A possible answer comes to me later that same evening, but it’s not one I like much. The volleyball game I was late to is over (we lost). I’m drinking beers with my teammates and some of the girls are swapping being-hit-on-by-creepy-old-men stories. There are a lot of stories.
“I don’t even understand why they do it,” says one girl. “I mean has that ever worked, in the history of civilization?”
“It always works,” I say, almost before I realize I’m going to. “They’re just not trying for what you think they are.”
So here’s the thing, girls. When some drunk walking-combover tosses a tired pickup line your way at the bar; when the roadwork crew tries a few wolf whistles and “Hey, girl” variations, they’re probably not so deluded as to think it’s going to lead to sex. Sure, that’s the fantasy, but it’s not the aim of the exercise. The truth is less ambitious and more sad.
Often, the true goal of the creep is just to be acknowledged as a sexual being. For this purpose, rejection is as effective as acceptance. He can walk away from the encounter and think You know what? She definitely thought about fucking me, even if that thought was Ugh, I would HATE to fuck that guy.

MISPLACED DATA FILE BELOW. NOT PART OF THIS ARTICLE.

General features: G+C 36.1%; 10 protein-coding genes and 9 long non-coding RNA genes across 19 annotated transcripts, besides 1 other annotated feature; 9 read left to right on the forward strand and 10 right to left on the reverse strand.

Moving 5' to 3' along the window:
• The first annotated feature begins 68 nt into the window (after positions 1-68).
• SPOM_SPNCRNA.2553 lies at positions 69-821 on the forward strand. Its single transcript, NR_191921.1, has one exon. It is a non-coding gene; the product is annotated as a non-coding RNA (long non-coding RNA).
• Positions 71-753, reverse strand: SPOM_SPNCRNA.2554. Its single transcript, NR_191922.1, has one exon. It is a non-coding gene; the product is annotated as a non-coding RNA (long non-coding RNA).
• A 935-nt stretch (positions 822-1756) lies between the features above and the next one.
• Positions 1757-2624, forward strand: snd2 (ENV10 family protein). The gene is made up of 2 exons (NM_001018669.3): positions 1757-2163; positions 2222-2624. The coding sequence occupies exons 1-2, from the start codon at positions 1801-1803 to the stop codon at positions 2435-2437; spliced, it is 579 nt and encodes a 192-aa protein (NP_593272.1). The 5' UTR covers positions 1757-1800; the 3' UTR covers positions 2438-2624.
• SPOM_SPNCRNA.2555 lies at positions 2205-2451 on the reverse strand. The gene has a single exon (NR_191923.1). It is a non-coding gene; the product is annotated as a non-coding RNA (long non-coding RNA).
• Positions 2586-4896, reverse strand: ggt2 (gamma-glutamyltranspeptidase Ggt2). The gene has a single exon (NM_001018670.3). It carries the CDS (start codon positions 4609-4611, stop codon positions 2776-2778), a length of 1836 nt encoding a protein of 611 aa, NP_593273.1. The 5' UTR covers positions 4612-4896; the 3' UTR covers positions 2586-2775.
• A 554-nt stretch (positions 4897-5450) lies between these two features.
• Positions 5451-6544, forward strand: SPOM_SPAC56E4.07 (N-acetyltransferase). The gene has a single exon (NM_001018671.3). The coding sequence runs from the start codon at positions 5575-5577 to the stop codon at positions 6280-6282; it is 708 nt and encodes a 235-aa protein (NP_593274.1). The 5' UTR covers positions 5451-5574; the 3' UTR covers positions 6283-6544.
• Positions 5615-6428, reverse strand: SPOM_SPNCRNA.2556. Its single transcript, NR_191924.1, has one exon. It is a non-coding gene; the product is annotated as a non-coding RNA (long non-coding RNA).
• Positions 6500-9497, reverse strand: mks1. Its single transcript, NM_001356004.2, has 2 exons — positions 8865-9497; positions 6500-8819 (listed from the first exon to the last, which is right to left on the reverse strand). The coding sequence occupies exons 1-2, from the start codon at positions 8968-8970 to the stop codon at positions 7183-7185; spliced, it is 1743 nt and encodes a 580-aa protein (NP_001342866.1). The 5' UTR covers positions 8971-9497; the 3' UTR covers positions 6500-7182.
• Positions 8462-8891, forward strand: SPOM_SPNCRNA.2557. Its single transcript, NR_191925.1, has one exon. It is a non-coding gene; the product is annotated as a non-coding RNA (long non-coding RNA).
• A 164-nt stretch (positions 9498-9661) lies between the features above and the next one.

I’m starting to think that a lot of creep behavior stems from the worry that in the great game of love and sex, you’re forever stuck in the dugout. You’re so far out of condition that you can’t even conceive of getting on base, but you don’t want to go home either. A wild swing and a miss seems better than nothing. At least you’re in the box. You’re still a player.
I’m certainly not looking to excuse creepy behaviour. I do, however, think I’m starting to understand it better as I grow older and more settled. Being in an awesome long-term relationship isn’t the same as being in the dugout: the game is over for you and you’ve won. But sometimes, it’s hard to remember that. Somewhere in the back of your mind is the worry that maybe you’ve forgotten how to play — hence my horror at the perceived slight on my reality TV dating potential.
Thinking back on Shakespeare girl, I realize that some part of me was treating that encounter as a little charm diagnostic. A quick check-up to see if the motor would still turn over. That makes sense to me. After all, I didn’t win over my wife with my towering career achievements or my beach body. I did it, in part, by being good at talking to smart girls. Can I still make her happy if I lose that skill?
While I think that’s a perfectly understandable thing to worry about, it doesn’t make my method of dealing with it okay. Sure, I didn’t leer or shout anything gross about her body, but that isn’t the only kind of objectification. If Shakespeare girl is somehow reading this, I owe you an apology. And if I run into you again, I’ll talk to you more as a human being and potential friend and less as batting practice.
Kale Bogdanovs is a standup comic and also Jessica’s husband. Follow him on Twitter.
[Image of a baseball player via Shutterstock]